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Negligent Landlords in Florida

Trusted Content
Legally reviewed by:
Erik Abrahamson
December 20, 2018
December 20, 2018 | Premises Liability

Negligent Landlords in Florida

When you rent a house or an apartment, you expect that it will be maintained in a reasonably safe manner by your landlord. Under Florida Law, a landlord is required to keep its premises in a livable and safe condition. When a landlord neglects this duty, tenants and their guests can become seriously injured (including a slip or fall).

Landlord’s Duty

Landlords must maintain their rental properties and protect their tenants and their guests from harm caused by dangerous conditions on the property. Landlords must also abide by applicable housing codes. If a landlord learns about a dangerous condition or should be aware of a dangerous condition on the property, then the landlord has a duty to repair the condition in order to keep tenants and their guests safe.

Landlords are responsible for maintaining the properties they rent including:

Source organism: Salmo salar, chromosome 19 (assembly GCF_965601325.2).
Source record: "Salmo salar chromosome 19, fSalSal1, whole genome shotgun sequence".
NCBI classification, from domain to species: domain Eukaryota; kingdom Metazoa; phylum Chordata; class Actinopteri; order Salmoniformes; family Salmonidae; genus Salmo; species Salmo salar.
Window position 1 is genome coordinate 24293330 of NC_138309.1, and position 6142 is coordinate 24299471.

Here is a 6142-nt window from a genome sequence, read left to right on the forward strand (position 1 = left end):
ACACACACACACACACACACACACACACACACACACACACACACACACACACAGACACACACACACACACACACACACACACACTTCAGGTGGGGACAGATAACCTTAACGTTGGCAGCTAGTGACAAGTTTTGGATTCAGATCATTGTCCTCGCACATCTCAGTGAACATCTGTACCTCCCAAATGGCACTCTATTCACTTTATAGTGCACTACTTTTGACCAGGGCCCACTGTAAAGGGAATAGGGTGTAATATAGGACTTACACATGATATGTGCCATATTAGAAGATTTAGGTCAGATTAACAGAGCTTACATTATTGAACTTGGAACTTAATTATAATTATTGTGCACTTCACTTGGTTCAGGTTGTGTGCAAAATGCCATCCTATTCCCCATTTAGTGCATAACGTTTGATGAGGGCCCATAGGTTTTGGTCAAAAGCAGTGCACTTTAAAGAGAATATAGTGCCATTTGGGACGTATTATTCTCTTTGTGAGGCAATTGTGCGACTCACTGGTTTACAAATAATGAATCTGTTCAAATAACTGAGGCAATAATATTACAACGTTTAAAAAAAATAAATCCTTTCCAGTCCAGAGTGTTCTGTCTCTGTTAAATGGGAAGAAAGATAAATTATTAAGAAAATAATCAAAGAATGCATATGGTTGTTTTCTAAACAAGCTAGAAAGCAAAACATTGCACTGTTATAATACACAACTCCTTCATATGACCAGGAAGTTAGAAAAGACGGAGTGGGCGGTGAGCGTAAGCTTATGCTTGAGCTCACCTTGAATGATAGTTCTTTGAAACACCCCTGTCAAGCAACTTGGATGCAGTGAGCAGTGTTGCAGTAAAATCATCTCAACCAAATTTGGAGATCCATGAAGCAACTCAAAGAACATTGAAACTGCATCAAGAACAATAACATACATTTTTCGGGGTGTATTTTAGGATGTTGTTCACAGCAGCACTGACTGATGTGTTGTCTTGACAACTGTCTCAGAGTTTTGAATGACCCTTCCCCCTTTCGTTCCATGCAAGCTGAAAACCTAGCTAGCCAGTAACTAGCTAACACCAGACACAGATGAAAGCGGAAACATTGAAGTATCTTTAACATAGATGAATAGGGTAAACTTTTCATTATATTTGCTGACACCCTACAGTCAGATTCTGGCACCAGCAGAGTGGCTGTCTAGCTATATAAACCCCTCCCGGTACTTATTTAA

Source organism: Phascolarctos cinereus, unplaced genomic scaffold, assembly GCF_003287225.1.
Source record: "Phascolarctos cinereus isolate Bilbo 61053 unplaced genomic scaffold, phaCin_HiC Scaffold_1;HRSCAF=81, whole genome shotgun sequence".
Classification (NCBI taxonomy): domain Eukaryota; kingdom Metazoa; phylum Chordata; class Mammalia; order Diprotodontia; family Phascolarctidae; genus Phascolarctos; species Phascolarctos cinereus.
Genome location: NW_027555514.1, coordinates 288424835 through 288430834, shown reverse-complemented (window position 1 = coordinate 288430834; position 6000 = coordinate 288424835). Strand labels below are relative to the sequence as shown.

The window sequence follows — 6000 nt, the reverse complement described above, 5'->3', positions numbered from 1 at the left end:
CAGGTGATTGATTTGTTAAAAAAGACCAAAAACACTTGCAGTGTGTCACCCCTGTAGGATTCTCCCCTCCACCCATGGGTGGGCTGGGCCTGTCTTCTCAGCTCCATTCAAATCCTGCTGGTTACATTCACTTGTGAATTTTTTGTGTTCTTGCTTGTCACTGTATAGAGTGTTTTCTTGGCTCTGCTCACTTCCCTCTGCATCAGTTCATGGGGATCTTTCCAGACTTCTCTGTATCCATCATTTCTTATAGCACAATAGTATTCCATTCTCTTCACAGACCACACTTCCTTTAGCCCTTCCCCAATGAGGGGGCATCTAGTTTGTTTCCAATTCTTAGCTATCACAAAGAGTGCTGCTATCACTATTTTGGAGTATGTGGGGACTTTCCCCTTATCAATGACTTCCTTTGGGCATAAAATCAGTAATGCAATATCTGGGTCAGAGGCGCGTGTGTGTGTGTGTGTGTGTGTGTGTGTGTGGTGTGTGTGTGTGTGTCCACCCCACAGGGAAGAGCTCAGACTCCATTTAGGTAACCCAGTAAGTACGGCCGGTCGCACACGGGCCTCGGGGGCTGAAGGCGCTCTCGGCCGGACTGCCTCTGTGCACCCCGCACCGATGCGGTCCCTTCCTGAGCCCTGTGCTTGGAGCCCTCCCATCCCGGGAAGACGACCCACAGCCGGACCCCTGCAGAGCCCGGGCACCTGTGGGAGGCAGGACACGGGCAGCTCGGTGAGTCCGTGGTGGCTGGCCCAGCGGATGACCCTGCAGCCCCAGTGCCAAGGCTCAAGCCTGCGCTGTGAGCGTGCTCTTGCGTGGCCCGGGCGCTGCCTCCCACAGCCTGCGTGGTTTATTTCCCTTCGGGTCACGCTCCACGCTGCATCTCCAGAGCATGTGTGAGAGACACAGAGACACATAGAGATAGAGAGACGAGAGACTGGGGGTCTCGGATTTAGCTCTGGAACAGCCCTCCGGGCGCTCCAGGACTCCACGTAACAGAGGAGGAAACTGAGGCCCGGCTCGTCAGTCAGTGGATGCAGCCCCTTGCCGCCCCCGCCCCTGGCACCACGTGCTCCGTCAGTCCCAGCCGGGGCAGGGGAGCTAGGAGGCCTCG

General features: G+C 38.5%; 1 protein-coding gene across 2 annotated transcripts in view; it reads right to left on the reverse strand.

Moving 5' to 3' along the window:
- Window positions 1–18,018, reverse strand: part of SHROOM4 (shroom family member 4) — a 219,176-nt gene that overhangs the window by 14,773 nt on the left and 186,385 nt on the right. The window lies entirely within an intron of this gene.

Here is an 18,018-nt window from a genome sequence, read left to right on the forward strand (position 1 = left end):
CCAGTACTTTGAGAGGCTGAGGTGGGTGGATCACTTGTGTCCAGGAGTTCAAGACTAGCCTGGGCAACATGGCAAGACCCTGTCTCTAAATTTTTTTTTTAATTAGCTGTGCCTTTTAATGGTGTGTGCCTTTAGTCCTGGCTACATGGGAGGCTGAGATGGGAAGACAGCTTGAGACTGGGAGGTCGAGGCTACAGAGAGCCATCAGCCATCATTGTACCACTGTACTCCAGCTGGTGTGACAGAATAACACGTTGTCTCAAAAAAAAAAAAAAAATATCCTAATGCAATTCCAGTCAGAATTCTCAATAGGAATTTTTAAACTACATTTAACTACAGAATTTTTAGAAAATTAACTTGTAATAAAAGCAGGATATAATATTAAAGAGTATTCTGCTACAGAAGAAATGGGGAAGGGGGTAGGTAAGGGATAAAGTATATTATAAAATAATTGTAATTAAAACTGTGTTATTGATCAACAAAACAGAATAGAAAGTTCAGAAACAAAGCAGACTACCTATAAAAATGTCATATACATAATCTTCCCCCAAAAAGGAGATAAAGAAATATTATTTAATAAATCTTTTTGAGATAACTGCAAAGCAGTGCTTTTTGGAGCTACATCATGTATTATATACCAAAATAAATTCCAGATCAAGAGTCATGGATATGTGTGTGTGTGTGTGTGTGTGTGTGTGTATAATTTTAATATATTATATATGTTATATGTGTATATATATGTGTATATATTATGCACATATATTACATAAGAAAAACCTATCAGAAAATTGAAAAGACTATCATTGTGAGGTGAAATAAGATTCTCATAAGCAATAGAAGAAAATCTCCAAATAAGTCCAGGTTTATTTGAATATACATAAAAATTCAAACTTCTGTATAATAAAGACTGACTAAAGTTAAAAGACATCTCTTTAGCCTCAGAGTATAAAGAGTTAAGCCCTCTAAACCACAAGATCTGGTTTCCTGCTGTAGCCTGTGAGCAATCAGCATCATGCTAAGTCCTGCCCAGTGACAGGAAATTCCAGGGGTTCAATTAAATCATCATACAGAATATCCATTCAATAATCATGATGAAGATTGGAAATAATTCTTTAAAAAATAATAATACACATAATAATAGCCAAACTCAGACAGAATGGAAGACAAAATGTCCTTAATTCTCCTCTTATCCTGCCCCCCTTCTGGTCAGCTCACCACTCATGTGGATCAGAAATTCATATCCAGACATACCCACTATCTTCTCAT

• Leaking or unsafe roofs or ceilings
  • Broken staircases or handrails
  • Cracks or damage in walkways and sidewalks
  • Proper locks and fencing around pool areas
  • Torn or worn carpeting
  • Broken or defective appliances
  • Electrical problems
  • Fire hazards

Tenant’s Duty

Landlords should be aware of any dangerous conditions in the common areas of a rental property. However, if there is a dangerous condition inside a rental unit, then the tenant should give the landlord notice of the condition. If there is a broken appliance or a leaky ceiling, a landlord would probably not be aware of it if not informed by the tenant. If there is a dangerous condition in your rental unit, be sure to notify your landlord in writing. Once informed, the landlord must then be given a reasonable amount of time to repair the condition.

Proving a Landlord’s Negligence

In order to legally prove that a landlord has been negligent, it must be shown that:

  • It was the landlord’s duty to maintain the area of the premises where the accident occurred and that the landlord knew or should have known about the dangerous condition.
  • The landlord did not take reasonable steps to prevent the accident from happening by either repairing the dangerous condition or warning others that the condition existed
  • The landlord’s negligence was the cause of the tenant’s or visitor’s injury.

Contact a Trusted Attorney

If you’ve been injured as the result of a landlord’s negligence, you should consult with an experienced personal injury attorney. Contact the trusted lawyers at Abrahamson & Uiterwyk online or call us at 1-800-538-4878 to schedule your free consultation.

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